beginning of very much of the pauperism of women in old
age would be stopped.
3. A large number of those over 60 or 65 years of age
who are in receipt of poor relief are senile, sick, or unable
to look after themselves at home. In a Poor Law return,
published in August 1870, it appeared that on a single
day in the previous December the number of persons over
60 in receipt of sick relief was over 51,000. We have
done much since then to provide the best of infirmary
accommodation, and we have grown very lenient in granting
medical relief, and it is hkely now that the number is much
4. Lastly, the question should be considered in relation
to the date of chargeabihty. We take a census on a single
day, and find accumulated a drift of old-age pauperism.
But we are apt to forget that it is a drift. It has come bit
by bit down the stream, till it reaches our bar â€” the census
day. Go up stream and you will find no such accumula-
tion. Bit by bit at intervals the driftwood is coming down.
There are more as we get close to the bar ; fewer at a little
way off. If you could take the bits out higher up, our bar
would show but little accumulation. When, then, do we
ask, have these people become chargeable ? We have no
return to show ; and unfortunately the further elaborate
return which the Local Government Board are asking
Guardians to send in, will not include this information.
Mr. Charles Booth has given the year of chargeabihty of
paupers at Stepney in April i88g. I have worked from
this very useful statement.
At Stepney there were on the books in April 1889,
1 1 94 persons. Of these, 281 were children under 16,
297 were persons of from 17 to 49 years of age, 610 were
50 and upwards; in six no age was given. Of the 610,
ASPECTS OF THE SOCIAL PROBLEM
400 were over 65. Of these 181 were chargeable before
the age of 65, and only 219 after that age. Apply this
proportion to Mr. Burt's return, and of those who, being
65 and more, are in receipt of relief, viz. â€” 245,687, all
but 134,513 would have been chargeable before their sixty-
We have, then, this conclusion : granted that there is
much old-age pauperism, very much of it, unless it be due
to sickness, incapacity, or moral defect, can be prevented,
but in any case, all but a little more than half of it com-
mences before the age at which any of the proposed
pension schemes would take effect.
I have said nothing yet about sickness, incapacity, and
moral defect in regard to the aged. Accordingly, I give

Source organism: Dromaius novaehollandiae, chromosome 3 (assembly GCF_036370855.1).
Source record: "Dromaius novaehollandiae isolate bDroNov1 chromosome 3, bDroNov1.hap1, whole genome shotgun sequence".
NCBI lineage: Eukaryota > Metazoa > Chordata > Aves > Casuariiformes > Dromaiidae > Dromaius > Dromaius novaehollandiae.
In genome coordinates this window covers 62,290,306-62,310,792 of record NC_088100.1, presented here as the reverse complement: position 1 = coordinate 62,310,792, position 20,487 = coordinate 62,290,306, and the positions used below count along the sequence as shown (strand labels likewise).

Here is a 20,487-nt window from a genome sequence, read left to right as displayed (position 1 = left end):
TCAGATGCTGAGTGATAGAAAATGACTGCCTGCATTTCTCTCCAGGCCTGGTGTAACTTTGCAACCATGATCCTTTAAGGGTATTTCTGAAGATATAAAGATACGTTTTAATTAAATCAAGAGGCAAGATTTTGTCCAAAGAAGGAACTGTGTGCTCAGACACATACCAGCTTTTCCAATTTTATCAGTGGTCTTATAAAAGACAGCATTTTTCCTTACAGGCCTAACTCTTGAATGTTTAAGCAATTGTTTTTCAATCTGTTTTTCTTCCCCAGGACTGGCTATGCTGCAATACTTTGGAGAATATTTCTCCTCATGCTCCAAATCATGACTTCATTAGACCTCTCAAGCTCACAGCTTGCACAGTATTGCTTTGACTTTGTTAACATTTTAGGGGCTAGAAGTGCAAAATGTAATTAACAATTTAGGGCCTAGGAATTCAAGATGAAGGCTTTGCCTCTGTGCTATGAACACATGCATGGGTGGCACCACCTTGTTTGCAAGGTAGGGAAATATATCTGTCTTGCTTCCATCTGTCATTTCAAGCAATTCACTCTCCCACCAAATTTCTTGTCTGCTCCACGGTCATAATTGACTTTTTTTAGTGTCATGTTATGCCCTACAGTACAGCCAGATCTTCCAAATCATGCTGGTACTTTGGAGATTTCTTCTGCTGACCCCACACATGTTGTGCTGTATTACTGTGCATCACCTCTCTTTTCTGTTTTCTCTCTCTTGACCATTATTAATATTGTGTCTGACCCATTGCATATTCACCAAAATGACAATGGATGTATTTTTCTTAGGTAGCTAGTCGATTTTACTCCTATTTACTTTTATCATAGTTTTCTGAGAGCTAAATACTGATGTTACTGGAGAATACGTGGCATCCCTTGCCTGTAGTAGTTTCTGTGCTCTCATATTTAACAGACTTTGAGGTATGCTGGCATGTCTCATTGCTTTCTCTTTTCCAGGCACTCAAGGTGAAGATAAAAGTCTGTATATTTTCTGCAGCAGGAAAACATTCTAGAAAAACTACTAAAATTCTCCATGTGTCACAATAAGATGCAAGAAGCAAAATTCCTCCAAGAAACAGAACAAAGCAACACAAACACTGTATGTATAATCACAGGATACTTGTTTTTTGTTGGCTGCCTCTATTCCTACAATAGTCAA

an analysis of the 219 cases that became chargeable at 65
Cause stated to be the Main
Cause of Pauperism.
17 . . .
76 . . .
1 Taking cases of persons at 50 years old and upwards, and excluding
cases in which drink or vice are set down as the main cause of pauperism,
I find the figures to be :â– â€”
Age of Chargeability.
30 to 35 .
35 to 40 â€¢
40 to 45 .
45 to 50 .
50 to 55 .
55 to 60 .
60 to 65
65 to 70
70 to 75 .
75 to 80
80 to 85 .
From this it will be seen that chargeability is greater between 60 and
65 than between 65 and 70, and than between 55 and 60, and 50 and 55.
X PAUPERISM AND OLD-AGE PENSIONS 155
From this it appears that of those who were chargeable
at 65 or afterwards, viz. 219, only 54 per cent, or rather
more than half, were paupers mainly on account of their
old age. And if we take the total number of paupers at
Stepney, viz. 11 94, of this number only 123, becoming
chargeable at 65 or later, were paupers chiefly because of
their age. Old-age pauperism, pure and simple, after 65,
is evidently, then, a much smaller factor than it is usually
imagined to be. If the Stepney proportion (123 out of
400) holds good generally, 75,000 would approximately
represent the number throughout the country of those who
become chargeable at 65 or afterwards, and whose charge-
ability is mainly due to old age. This comes to about 5
per cent of the total population over 65.
From this it will be seen that the number of people
who at 65 or afterwards become paupers owing to old age
without serious contributory causes is comparatively small.
But even this conclusion is too favourable. In the 123
cases in which old age was a main cause of pauperism are
found among contributory causes, sometimes overlapping,
16 drink, 2 vice, 3 extravagance, 3 temper, 3 incapacity.
Of the 123, 30 have i or more pauper relatives, 5 have
3 or more. Thus a final sifting shows that in a well-
administered town union the cases of those who are
chargeable at 65 or later, and who w^ould avoid pauperism
if there were a pension scheme for them at that age, are
comparatively few. We need not, then, be so alarmed at
the figures as some have been. They show ground for
reform on the lines of the best modern administration of